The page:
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Work and warmth

Judy rides with her husband, Wayne, in his truck to get dinner on her 64th birthday. When the couple first married, they lived in a small house before moving into their current house. "We didn't have running water or nothing. I must've been in love."

Before sunrise, Judy Northcutt is up and on her feet. She fixes herself a cup of coffee; her husband Wayne joins her at the kitchen table, watching the news. 

It's a 15-minute drive along winding roads to Bullard, where she has worked for 43 years. The Cynthiana-based company, which says it invented the hard hat in 1919, manufactures personal protective systems sold worldwide.

For eight hours a day, Judy, 64, cuts fabric and other material for safety equipment and clothing. She works alone but finds time to interact with co-workers, who have become dear friends."They're all good people. It's just like a family," says Judy, who often bestows nicknames – Weasel, Dolly, Bubba and, for her granddaughter, Butter.

She's been through a lot, happy and sad, in her four decades at the factory. “I've had two kids since I've been there and paid for a house  . . . Then I lost my mom and dad and three brothers since I've been at Bullard." She says it's a good place to work. "They’ve been good to me.”

After her shift ends around 3 p.m., Judy heads home and helps her husband at his wild game slaughterhouse and processing business next to their home. The Northcutts cut up, grind, process and label deer meat for their customers. 

Every Monday, Judy spends two hours cleaning Beaver Baptist Church, where she's been a lifelong member.

"We didn't have much when we were kids. I always knew I had to work just like I've done. Got married and bought a house. Raised my two kids here, bought animals and cows."

Wherever she goes – Walmart, the dentist, restaurants – Judy greets friends. Drivers passing her house beep their horns and wave. "I just like to talk to people . . .  The way you meet people, when you grin and stuff . . . I don't see a stranger, I'll talk to anybody. I just like being around people. "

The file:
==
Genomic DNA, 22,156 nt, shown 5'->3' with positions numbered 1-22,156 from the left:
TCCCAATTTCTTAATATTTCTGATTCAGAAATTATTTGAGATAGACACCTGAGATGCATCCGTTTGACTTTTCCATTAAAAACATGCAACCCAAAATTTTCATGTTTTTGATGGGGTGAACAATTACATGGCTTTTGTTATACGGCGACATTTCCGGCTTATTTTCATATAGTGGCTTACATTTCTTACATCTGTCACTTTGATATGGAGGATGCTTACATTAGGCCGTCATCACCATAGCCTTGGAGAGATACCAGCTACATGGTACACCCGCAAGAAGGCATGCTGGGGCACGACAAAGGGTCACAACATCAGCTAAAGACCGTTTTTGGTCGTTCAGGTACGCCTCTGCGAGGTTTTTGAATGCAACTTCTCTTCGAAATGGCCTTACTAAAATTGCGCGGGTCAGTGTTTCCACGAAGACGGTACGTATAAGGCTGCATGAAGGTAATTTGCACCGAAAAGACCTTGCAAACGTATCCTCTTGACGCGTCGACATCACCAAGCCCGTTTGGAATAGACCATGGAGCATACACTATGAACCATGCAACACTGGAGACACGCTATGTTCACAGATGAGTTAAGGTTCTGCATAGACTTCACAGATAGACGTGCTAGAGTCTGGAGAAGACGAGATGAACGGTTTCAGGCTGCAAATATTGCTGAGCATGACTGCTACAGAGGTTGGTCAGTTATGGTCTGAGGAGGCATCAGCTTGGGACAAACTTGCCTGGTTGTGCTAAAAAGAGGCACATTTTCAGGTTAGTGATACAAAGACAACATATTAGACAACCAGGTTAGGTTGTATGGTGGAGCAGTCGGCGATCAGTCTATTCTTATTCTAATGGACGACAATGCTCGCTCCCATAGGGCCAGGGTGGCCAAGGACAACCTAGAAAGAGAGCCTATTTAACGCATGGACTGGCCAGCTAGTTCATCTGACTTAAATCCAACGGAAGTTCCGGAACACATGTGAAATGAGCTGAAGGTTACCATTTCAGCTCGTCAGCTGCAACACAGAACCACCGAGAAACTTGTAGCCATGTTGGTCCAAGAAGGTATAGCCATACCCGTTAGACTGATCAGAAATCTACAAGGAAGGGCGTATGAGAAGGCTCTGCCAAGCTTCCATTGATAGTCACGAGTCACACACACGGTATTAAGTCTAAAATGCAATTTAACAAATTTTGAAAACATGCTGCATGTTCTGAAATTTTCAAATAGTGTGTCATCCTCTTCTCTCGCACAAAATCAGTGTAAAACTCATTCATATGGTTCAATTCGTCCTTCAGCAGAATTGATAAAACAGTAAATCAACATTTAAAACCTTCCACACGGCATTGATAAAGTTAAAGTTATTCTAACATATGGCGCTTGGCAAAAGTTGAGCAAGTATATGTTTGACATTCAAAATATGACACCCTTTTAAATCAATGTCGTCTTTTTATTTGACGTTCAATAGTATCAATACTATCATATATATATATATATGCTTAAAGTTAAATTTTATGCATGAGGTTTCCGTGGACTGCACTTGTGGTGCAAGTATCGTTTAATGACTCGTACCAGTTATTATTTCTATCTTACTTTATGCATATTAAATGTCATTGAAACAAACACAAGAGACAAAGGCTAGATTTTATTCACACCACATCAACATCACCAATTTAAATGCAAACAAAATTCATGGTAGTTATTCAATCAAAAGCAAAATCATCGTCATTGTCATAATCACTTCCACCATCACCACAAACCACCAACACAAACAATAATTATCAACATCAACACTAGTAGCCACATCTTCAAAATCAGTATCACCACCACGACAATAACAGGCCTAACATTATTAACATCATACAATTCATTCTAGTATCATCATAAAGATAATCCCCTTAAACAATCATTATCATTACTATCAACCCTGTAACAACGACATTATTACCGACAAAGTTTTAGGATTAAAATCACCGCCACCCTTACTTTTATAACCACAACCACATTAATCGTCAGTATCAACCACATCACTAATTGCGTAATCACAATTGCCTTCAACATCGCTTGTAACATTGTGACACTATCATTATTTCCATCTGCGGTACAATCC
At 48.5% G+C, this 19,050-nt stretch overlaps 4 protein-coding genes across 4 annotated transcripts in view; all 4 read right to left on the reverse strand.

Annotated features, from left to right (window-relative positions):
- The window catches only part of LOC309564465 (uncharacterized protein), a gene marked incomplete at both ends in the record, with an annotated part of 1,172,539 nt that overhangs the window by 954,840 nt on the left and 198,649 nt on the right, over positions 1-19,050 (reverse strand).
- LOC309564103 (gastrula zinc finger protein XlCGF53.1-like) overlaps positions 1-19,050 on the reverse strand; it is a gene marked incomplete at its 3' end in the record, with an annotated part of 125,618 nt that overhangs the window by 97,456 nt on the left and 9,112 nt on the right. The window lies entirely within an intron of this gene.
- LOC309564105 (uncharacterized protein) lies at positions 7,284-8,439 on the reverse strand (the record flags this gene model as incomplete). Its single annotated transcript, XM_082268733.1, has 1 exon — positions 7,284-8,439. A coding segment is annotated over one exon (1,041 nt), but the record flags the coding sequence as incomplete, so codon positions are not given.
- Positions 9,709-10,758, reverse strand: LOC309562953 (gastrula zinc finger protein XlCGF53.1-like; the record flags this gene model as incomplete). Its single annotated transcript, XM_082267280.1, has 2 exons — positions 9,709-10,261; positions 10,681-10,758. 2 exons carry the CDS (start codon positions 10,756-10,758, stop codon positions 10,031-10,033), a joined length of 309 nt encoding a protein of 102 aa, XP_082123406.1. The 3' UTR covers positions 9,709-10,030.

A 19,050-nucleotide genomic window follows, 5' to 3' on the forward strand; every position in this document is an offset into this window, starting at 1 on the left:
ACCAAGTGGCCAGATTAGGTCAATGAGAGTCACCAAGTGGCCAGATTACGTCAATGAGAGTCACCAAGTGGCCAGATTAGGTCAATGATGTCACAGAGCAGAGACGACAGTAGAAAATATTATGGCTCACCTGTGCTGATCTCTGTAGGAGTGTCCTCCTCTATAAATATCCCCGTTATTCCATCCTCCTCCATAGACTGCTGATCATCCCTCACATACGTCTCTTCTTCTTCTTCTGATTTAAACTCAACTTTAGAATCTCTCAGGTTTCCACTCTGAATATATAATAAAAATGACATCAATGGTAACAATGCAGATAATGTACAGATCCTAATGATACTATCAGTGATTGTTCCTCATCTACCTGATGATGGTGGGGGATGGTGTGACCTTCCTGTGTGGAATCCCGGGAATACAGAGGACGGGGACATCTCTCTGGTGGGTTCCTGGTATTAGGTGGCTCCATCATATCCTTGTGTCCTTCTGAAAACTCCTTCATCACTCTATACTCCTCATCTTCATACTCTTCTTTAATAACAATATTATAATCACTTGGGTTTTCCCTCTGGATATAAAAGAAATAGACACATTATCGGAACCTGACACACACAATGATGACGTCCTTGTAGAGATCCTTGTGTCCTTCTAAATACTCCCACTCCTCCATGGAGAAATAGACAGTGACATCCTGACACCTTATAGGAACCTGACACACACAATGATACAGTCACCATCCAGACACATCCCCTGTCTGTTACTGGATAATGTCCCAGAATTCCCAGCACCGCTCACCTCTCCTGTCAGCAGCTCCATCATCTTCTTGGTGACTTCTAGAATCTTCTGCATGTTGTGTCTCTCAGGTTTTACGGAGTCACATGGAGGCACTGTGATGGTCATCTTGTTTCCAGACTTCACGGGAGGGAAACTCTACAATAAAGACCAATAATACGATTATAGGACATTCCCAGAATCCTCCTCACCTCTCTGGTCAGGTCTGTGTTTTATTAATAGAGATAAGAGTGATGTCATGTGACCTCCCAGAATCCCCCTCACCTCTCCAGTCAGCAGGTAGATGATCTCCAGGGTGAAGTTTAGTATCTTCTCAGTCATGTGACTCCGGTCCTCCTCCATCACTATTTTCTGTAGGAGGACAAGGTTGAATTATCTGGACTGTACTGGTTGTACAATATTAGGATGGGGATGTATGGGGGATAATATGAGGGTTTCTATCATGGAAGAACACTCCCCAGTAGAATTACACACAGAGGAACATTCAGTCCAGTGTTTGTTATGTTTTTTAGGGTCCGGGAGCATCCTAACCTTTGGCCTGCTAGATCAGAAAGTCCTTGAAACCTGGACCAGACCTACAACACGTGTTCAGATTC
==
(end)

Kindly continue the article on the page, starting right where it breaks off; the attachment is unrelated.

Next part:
"Everybody tells me that and they say, 'Judy you know everybody in Harrison County.'" She says that's an exaggeration. But she's still making friends.

“Everybody asks me when are you going to retire . . .  I don't know. I don't know if I could stay home because I like to be on the go, doing this and doing that.”

Neighbors Remy Crum, 4, and his mother (left) visit the Northcutts' house on Halloween. The Northcutts have a close-knit relaionship with many of their neighbors. Judy has lived in Oddville, a rural section of Harrison County, her whole life. "It's a good place," she says. "If someone in your family is sick, they'll look after you"
Judy participates in the daily exercises at Bullard, required before the 7 a.m. shift starts. The two-minute exercise helps the workers stretch and strengthen so they can maintain their dexterity.
Judy gets material prepared at her work station at Bullard. It sometimes takes her an hour to roll out material to be cut for various safety equipment and garments. She has worked in many different departments in the factory, but has been cutting for the past 20 years.
Once material is cut using a computer and a machine, Judy snips off the extra pieces and pushes them into the trash bin.
Judy shows off a finished nylon cape for which she cut material. She's proud of her work at Bullard.
Judy stands in the Bullard factory next to a window where someone has written in the dust, "Today is a good day to have a good day." The quote embodies who Judy is – outgoing, friendly, welcoming. She seems to find joy in everything that she does.
While shopping at Walmart, Judy runs into an old friend, Etta Roberts, whom she has not seen in a while. The two share a laugh as Judy is always cracking jokes and making people smile.
Judy Northcutt and her husband, Wayne Northcutt, walk through Johnson Creek Covered Bridge in Blue Licks State Park on her birthday. She says the bridge is nicknamed Lover's Lane because the inside is covered with graffiti by couples who wrote their names on the walls.
Judy and Wayne settle down for the night and relax on their couch while watching TV. Married for 44 years, they have a loving relationship. Wayne grew up in a different county than Judy. "Wayne used to come through Oddville and he would stop at the store and get a soft drink, and I would be over there. It's funny how you meet each other, ain't it?"